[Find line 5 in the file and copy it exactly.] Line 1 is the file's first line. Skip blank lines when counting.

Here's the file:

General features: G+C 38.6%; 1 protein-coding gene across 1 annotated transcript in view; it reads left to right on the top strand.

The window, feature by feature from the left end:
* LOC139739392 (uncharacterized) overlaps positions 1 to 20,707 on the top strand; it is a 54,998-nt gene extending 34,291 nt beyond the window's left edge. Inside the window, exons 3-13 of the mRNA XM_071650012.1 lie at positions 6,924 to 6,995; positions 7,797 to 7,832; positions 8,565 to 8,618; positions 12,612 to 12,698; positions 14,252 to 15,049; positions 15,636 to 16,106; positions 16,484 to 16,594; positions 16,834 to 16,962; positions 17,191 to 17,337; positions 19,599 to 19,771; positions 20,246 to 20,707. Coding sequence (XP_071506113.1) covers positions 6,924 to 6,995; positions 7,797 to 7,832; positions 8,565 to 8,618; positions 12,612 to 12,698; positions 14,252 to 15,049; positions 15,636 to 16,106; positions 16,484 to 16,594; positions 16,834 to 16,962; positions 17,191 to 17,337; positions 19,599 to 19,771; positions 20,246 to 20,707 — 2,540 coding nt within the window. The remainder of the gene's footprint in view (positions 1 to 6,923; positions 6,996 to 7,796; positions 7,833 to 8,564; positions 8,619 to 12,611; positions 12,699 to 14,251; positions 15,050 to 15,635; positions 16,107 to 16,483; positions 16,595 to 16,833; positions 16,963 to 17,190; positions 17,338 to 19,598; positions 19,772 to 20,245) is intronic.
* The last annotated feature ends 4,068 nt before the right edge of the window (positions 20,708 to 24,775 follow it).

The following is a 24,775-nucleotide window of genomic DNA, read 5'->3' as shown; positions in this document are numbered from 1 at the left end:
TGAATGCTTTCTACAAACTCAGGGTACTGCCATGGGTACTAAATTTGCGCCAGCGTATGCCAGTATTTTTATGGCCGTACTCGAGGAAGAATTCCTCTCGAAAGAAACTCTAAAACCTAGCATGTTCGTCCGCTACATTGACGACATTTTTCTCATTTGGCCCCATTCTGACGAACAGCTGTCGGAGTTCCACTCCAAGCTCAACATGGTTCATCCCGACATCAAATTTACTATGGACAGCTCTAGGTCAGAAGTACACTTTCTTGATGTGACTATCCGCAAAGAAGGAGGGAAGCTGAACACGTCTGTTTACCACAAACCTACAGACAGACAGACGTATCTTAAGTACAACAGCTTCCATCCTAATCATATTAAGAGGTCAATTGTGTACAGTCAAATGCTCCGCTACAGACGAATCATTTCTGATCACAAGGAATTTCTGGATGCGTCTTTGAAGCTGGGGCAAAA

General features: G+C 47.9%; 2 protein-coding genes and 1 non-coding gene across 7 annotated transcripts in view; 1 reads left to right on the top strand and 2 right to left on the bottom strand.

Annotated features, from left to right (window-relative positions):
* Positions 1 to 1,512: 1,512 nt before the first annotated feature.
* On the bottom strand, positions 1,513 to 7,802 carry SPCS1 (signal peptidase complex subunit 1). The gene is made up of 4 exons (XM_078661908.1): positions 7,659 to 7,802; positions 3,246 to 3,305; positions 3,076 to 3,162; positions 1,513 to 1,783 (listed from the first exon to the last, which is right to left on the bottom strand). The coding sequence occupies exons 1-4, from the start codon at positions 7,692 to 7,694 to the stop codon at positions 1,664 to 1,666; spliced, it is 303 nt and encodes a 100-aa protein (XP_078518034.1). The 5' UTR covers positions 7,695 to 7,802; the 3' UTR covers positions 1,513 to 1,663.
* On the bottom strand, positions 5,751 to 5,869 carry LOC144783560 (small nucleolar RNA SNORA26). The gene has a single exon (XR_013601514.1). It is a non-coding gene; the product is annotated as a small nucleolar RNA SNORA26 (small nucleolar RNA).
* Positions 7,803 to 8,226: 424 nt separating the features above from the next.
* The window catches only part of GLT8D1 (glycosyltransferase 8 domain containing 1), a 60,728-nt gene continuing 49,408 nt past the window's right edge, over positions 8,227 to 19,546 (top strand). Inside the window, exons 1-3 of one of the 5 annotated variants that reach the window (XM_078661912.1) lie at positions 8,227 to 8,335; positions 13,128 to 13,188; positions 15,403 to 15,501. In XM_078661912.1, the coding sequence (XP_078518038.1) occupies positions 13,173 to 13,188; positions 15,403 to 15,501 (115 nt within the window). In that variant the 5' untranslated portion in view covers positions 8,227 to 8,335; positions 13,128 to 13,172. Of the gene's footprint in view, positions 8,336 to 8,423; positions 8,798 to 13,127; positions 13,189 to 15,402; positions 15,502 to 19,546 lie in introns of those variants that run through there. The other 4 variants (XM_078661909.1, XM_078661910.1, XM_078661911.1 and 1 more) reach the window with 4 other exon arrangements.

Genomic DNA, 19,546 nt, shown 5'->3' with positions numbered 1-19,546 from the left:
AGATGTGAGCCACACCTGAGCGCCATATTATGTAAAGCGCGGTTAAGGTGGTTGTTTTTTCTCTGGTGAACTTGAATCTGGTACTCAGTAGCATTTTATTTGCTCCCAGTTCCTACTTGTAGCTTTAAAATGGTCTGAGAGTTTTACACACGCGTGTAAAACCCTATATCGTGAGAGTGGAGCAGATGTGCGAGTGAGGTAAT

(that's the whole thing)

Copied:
The following is a 24,775-nucleotide window of genomic DNA, read 5'->3' as shown; positions in this document are numbered from 1 at the left end: